Updated: Mar 10
Everyone have multiple social identities, and all those identities uniquely intersect within each individual. Typical social identities include ability status, age, educational level, gender, geographic region (i.e., where you live), national origin (i.e., where you have citizenship), race/ethnicity, religion/spirituality, sexual orientation, and social class.
Each identity comes with their own experiences. Privilege tends to refer to the social advantage, benefits, or respect given to an individual by holding a certain identity. You may have privilege in one of those identities and not have privilege in your other identities. For example, you may identify as gender fluid and are able-bodied. The gender fluid identity is not a privileged identity, but being able-bodied is a privileged status. We live in a world that caters to gender binaries, oftentimes males, and able-bodied individuals, so those who do not hold those identities usually encounter more difficulty moving through the world.
Why Does This Matter?
We live in a world, where if you are not identifying with the majority, you are often targeted. Conformity is usually expected. Just living in this world and being yourself should not result in harm against you, but unfortunately, it does. We have seen many individuals suppress who they are for the sake of safety, which is not fair to them. Humans are all connected in one way or another. What would you do if your loved one was targeted just for being themselves?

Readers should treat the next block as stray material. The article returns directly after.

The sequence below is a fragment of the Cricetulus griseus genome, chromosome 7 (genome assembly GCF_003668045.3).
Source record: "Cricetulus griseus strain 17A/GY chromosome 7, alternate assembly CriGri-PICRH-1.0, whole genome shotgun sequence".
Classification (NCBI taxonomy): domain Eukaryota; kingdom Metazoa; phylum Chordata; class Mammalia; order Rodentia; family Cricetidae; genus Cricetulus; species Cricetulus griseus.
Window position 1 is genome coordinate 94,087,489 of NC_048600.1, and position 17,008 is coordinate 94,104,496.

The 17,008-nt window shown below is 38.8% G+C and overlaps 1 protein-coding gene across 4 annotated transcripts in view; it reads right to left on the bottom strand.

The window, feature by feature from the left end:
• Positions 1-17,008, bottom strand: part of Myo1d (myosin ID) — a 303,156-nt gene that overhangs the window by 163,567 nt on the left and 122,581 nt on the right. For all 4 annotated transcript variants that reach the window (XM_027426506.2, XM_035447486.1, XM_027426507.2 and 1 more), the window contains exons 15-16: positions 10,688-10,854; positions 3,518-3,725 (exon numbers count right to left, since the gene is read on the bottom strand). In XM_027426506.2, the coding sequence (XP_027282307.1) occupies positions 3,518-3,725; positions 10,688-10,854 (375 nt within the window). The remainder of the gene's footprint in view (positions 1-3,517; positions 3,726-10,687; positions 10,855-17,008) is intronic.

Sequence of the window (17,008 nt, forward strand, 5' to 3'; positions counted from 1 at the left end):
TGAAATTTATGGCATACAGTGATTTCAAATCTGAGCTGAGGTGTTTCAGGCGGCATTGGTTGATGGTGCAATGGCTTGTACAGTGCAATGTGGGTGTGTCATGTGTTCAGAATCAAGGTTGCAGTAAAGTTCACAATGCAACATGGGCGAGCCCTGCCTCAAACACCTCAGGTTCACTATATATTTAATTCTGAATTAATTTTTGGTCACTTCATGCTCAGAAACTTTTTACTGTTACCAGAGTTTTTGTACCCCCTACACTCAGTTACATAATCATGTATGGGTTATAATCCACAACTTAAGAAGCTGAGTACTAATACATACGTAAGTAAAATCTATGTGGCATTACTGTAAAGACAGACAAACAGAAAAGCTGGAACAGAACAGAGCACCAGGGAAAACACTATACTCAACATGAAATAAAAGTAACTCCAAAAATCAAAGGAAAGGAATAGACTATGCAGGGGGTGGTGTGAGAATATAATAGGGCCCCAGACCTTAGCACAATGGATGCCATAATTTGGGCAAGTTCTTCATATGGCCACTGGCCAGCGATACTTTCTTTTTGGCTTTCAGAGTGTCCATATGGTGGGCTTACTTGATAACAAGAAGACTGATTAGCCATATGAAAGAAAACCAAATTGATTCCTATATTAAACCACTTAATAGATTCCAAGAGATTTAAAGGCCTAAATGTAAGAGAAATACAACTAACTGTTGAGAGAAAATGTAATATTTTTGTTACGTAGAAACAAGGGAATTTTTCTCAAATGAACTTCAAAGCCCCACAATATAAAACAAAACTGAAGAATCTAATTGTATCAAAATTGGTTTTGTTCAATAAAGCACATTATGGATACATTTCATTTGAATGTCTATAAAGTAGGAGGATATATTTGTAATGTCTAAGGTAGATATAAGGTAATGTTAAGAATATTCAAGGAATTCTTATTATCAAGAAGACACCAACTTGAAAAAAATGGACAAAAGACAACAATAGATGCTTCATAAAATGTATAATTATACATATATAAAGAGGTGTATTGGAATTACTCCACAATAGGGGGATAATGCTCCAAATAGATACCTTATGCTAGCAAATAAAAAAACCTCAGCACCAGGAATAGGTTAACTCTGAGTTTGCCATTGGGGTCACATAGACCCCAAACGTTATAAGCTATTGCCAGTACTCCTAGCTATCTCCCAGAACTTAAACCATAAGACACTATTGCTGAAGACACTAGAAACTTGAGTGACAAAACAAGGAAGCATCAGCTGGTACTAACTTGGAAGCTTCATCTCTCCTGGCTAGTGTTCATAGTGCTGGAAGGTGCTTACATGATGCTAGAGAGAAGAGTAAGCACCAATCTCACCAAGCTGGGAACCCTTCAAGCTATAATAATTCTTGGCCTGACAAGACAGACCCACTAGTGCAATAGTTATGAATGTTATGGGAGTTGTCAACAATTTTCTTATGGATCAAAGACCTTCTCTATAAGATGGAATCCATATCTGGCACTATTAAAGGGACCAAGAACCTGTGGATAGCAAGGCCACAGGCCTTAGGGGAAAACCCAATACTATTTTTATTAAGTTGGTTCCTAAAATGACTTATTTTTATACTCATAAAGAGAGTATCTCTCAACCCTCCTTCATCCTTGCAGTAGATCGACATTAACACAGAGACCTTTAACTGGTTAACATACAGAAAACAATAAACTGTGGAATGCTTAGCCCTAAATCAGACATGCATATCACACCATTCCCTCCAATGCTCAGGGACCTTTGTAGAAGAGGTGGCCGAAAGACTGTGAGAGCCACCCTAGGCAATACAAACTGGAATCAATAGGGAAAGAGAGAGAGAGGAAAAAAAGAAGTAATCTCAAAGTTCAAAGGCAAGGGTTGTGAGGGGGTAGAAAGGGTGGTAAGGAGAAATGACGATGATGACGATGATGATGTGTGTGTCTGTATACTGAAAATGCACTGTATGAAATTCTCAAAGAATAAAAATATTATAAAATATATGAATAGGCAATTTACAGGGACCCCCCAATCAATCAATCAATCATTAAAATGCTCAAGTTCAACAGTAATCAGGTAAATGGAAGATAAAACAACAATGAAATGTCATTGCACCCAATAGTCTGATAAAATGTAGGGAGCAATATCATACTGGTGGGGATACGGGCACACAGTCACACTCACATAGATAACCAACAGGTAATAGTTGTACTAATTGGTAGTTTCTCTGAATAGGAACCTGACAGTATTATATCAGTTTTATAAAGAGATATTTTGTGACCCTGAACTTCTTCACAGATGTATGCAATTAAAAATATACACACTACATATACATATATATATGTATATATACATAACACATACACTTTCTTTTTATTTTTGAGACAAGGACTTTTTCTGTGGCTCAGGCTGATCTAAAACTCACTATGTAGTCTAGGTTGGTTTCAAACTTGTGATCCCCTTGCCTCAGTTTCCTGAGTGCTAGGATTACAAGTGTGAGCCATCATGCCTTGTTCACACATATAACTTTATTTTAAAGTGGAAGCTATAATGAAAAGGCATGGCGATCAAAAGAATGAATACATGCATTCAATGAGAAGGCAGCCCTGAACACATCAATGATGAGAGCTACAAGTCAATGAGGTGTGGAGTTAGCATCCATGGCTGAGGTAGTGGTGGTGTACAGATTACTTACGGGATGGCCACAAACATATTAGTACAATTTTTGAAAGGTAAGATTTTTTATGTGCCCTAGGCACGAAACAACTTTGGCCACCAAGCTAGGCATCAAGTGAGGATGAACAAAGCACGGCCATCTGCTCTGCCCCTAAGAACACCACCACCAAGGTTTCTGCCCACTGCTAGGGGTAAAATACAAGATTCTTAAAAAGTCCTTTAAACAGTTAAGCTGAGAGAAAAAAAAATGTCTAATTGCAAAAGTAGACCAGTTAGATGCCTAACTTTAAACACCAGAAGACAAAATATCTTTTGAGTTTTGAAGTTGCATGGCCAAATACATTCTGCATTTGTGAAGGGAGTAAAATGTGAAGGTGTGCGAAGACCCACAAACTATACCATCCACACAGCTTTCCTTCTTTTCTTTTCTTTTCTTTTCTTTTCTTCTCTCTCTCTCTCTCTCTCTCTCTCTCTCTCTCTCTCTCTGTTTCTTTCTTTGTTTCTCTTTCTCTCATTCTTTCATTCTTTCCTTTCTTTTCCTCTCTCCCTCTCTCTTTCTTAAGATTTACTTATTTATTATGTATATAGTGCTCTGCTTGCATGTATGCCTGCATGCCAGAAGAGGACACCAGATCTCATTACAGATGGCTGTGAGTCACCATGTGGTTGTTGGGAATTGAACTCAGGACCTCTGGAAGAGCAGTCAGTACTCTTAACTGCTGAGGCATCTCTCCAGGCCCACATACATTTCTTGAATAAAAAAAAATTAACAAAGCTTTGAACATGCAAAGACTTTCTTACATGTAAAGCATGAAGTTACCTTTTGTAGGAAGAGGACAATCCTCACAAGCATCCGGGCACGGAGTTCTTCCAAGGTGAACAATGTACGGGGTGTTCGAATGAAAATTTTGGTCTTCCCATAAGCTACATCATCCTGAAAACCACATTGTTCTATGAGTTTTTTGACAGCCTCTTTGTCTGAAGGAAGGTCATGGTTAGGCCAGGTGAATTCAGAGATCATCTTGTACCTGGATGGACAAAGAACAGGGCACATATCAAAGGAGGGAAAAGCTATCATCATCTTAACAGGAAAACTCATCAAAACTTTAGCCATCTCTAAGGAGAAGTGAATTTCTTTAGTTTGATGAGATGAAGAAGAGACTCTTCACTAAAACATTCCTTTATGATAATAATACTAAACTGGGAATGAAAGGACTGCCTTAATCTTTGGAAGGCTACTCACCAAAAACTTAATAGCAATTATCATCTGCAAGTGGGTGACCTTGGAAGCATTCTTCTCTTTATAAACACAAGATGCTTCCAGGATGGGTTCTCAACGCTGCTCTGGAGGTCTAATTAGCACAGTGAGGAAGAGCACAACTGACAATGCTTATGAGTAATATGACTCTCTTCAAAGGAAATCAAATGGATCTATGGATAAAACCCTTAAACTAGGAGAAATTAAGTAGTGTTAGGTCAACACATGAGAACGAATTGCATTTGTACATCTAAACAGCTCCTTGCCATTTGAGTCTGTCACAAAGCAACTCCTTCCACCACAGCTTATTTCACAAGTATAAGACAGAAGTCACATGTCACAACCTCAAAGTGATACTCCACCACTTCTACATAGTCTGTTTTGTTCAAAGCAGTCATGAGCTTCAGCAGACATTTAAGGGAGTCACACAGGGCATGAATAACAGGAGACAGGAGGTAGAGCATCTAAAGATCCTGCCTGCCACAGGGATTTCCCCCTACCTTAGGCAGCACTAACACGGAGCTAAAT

These days, there is more light being shed on non-privileged identities, in showing how folks with multiple privileges are suppressing the rights of those without many privileges. Some examples include the police brutality against BIPOC folks, hate crimes against the Muslim community, anti-Asian hate, abortion ban in Texas, and continued violence against the trans community or those who do not identify as part of the gender binary among many more incidents.
What Can We Do About This?
You can always start within and expand outward. Feel free to use the following few suggestions to start your journey:
Get to know your own identities
What you think about those identities?
Do your research on those identities
What does society think about them?
If there is a certain identity you feel strongly towards and want to help, look up the identity online or ask around on how to help that identity/community
It may be through donating money, volunteering, or getting involved in a related non-profit organization
If safe to do so, have conversations with people you know and challenge them if they hold damaging beliefs towards disadvantaged identities
This all takes a lot of self-work. It can be exhausting but also very rewarding. This all takes time since we grew up in a society that often taught us those toxic ideas about the various non-privileged identities. It takes one step, one day at a time to learn and grow to become a better human being.
"What part of you that you had to destroy to be yourself?" - Alok Vaid-Menon
If you want mental health support with us in this journey of self-discovery, feel free to reach out to us through our site.
Stay tuned. The next topic is "Living with Loved Ones."
Singh, A. (2018). The Queer and Transgender Resilience Workbook: Skills for Navigating Sexual Orientation and Gender Expression. New Harbinger Publications.
Vaid-Menon, A. (2020). Beyond the Gender Binary. Penguin Workshop.
Written by Elena Duong, Psy.D.
Edited by Susanna La, Ph.D.